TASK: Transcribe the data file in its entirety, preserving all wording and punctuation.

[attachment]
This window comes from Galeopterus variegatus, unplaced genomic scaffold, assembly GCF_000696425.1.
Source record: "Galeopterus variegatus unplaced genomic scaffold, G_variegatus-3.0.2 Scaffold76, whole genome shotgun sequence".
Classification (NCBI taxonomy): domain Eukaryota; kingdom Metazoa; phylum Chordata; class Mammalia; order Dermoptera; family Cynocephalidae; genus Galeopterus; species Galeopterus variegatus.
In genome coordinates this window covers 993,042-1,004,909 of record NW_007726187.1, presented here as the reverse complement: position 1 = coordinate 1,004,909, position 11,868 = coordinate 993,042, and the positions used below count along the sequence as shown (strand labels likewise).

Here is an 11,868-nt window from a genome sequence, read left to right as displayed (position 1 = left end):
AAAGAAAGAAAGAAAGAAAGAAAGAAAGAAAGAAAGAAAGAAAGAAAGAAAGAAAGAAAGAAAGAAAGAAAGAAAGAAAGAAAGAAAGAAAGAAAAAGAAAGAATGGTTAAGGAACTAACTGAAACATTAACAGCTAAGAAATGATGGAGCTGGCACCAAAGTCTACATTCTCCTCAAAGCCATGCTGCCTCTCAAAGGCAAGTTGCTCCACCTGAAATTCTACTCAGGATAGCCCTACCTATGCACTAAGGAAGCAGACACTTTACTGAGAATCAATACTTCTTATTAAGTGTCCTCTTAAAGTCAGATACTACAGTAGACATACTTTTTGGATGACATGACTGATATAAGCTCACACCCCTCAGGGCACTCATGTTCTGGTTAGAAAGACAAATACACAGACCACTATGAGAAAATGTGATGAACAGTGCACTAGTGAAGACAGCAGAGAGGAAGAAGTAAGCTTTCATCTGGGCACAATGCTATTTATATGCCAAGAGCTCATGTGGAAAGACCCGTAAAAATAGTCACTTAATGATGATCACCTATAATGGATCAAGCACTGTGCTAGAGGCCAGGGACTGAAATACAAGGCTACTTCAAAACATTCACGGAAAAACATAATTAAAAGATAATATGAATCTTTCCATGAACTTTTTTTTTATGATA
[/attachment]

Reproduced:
This window comes from Galeopterus variegatus, unplaced genomic scaffold, assembly GCF_000696425.1.
Source record: "Galeopterus variegatus unplaced genomic scaffold, G_variegatus-3.0.2 Scaffold76, whole genome shotgun sequence".
Classification (NCBI taxonomy): domain Eukaryota; kingdom Metazoa; phylum Chordata; class Mammalia; order Dermoptera; family Cynocephalidae; genus Galeopterus; species Galeopterus variegatus.
In genome coordinates this window covers 993,042-1,004,909 of record NW_007726187.1, presented here as the reverse complement: position 1 = coordinate 1,004,909, position 11,868 = coordinate 993,042, and the positions used below count along the sequence as shown (strand labels likewise).

Here is an 11,868-nt window from a genome sequence, read left to right as displayed (position 1 = left end):
AAAGAAAGAAAGAAAGAAAGAAAGAAAGAAAGAAAGAAAGAAAGAAAGAAAGAAAGAAAGAAAGAAAGAAAGAAAGAAAGAAAGAAAGAAAGAAAAAGAAAGAATGGTTAAGGAACTAACTGAAACATTAACAGCTAAGAAATGATGGAGCTGGCACCAAAGTCTACATTCTCCTCAAAGCCATGCTGCCTCTCAAAGGCAAGTTGCTCCACCTGAAATTCTACTCAGGATAGCCCTACCTATGCACTAAGGAAGCAGACACTTTACTGAGAATCAATACTTCTTATTAAGTGTCCTCTTAAAGTCAGATACTACAGTAGACATACTTTTTGGATGACATGACTGATATAAGCTCACACCCCTCAGGGCACTCATGTTCTGGTTAGAAAGACAAATACACAGACCACTATGAGAAAATGTGATGAACAGTGCACTAGTGAAGACAGCAGAGAGGAAGAAGTAAGCTTTCATCTGGGCACAATGCTATTTATATGCCAAGAGCTCATGTGGAAAGACCCGTAAAAATAGTCACTTAATGATGATCACCTATAATGGATCAAGCACTGTGCTAGAGGCCAGGGACTGAAATACAAGGCTACTTCAAAACATTCACGGAAAAACATAATTAAAAGATAATATGAATCTTTCCATGAACTTTTTTTTTATGATA